Teacher Barred from Making Further Complaints

We live in an era when certain political leaders refuse to accept that they have lost elections or lost the support of their parties. It is an era when some refuse to accept that a pandemic is or was sweeping the globe despite the widespread evidence of deaths and serious illness. It is an era when some even refuse to accept that the holocaust or the moon landing happened. It is, therefore, hardly surprising that there are, from time to time, individuals who simply refuse to accept that they have lost a legal case and who pursue one pointless, frivolous or vexatious claim after another. Here our Adrian Twomey looks at the recent decision of the High Court in the case of Morgan v The Labour Court, [2022] IEHC 361, in which a teacher pursued almost unending claims against her employer over a period of thirteen years.


Deirdre Morgan was initially employed by County Wicklow VEC as a post-primary art teacher in September 2000. County Wicklow VEC was dissolved in 2013 and replaced by Kildare and Wicklow Education and Training Board (KWETB). KWETB then became Ms Morgan's employer.


In March 2009, she made a complaint against her employer to the Equality Tribunal under the Employment Equality Acts, alleging that she had been the victim of discrimination based on her gender.

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In August 2010, while the equality case was still pending, Ms Morgan also complained internally that a male student in one of her classes had sexually harassed her. It appears that she had objected to the student in question being admitted into her class in the first instance. Ms Morgan later withdrew her complaint against the student but a barrister, who investigated the matter, concluded that the complaint was, on the balance of probability, originally made to victimise the student and that it was vexatious and malicious.


In December 2010, the teacher made a complaint to the Labour Relations Commission (effectively the predecessor of the Workplace Relations Commission (WRC)) under the Protection for Persons Reporting Child Abuse Act 1998. In January 2011 she was informed that the VEC intended to commence disciplinary action against her. In March of that year she referred a complaint of penalisation to the LRC under the Safety Health and Welfare at Work Act 2005. In September 2011 she filed another complaint under the Employment Equality Acts with the Equality Tribunal.


Ms Morgan's complaints to the LRC were dismissed by a Rights Commissioner in September 2011. She appealed that decision to the Labour Court. That appeal would eventually be heard in or around 2020. In March 2012, however, her complaints under the Employment Equality Acts were largely dismissed by the Equality Tribunal, although she was awarded €500 for one apparent breach of the legislation. The Equality Officer noted at the time that:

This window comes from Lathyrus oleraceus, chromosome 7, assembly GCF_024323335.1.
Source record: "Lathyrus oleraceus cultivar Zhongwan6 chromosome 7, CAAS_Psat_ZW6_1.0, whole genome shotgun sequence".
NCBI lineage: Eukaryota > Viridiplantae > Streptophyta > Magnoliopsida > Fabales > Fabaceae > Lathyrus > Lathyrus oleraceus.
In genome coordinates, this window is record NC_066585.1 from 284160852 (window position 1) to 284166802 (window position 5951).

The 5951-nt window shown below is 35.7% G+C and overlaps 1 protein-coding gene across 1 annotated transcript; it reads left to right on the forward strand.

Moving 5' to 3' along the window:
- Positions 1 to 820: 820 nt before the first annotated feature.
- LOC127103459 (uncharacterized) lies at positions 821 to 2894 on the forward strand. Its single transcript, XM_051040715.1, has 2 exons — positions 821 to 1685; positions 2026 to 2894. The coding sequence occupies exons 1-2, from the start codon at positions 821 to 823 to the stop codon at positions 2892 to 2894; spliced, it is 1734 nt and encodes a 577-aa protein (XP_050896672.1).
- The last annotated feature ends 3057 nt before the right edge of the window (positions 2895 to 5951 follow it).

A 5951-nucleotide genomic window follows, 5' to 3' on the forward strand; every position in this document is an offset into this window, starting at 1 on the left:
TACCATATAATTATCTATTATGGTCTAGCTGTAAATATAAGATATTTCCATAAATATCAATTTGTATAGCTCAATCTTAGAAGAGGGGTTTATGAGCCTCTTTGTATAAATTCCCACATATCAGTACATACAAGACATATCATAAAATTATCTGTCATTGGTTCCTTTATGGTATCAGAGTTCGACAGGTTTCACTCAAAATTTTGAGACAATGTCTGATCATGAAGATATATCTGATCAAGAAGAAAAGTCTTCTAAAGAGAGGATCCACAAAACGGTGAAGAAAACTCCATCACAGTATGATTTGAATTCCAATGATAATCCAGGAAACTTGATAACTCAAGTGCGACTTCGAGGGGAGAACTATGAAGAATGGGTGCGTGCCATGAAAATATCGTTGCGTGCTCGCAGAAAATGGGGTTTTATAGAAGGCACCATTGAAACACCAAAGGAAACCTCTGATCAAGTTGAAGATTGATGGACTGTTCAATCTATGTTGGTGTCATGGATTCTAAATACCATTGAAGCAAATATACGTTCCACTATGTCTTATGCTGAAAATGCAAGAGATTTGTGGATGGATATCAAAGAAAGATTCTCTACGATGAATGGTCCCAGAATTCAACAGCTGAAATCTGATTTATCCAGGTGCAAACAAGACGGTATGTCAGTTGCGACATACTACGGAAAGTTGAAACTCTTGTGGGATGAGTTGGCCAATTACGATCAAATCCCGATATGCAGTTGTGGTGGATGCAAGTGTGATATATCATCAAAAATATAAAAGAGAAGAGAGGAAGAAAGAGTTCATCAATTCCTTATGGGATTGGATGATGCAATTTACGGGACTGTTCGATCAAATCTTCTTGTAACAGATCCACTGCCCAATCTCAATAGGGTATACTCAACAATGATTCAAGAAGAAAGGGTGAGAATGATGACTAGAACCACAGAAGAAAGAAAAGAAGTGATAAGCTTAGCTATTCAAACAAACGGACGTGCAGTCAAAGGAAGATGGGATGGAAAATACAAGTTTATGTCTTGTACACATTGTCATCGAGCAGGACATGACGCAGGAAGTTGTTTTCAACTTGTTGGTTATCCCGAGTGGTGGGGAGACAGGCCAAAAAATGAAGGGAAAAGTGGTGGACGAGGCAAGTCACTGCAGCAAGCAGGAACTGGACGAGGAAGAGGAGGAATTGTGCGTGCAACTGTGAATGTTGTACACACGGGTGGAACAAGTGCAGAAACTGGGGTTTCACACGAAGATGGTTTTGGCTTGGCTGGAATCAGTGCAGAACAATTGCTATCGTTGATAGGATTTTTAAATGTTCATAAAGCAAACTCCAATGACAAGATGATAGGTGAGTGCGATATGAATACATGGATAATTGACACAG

"the complainant has made serious accusations against almost every person involved in the matters before the Tribunal, often with little or no evidence to support these accusations, and without regard to the consequences of doing so... The complainant is undoubtedly litigious .... I have every sympathy for the [employer] with respect to the work, effort and difficult dealings that it has had to put in to addressing this matter".

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The employer's disciplinary process appears to have been time-consuming and fiercely contested, which is unsurprising given the antiquated and convoluted process required to be followed to dismiss VEC teachers. The process resulted in her suspension from duties in July 2013. There followed an inquiry under the Vocational Education Act 1930 as to Ms Morgan's fitness to hold office. That effectively led to her dismissal or removal from office by the Minister for Education in June 2015; more than four years after the disciplinary process began.


Ms Morgan then made a complaint to the WRC against the Minister, alleging that her removal from office constituted discrimination on the ground of disability (a similar complaint was filed against KWETB). That complaint was dismissed by an Adjudication Officer in 2017. She appealed to the Labour Court who dismissed her appeal in 2018.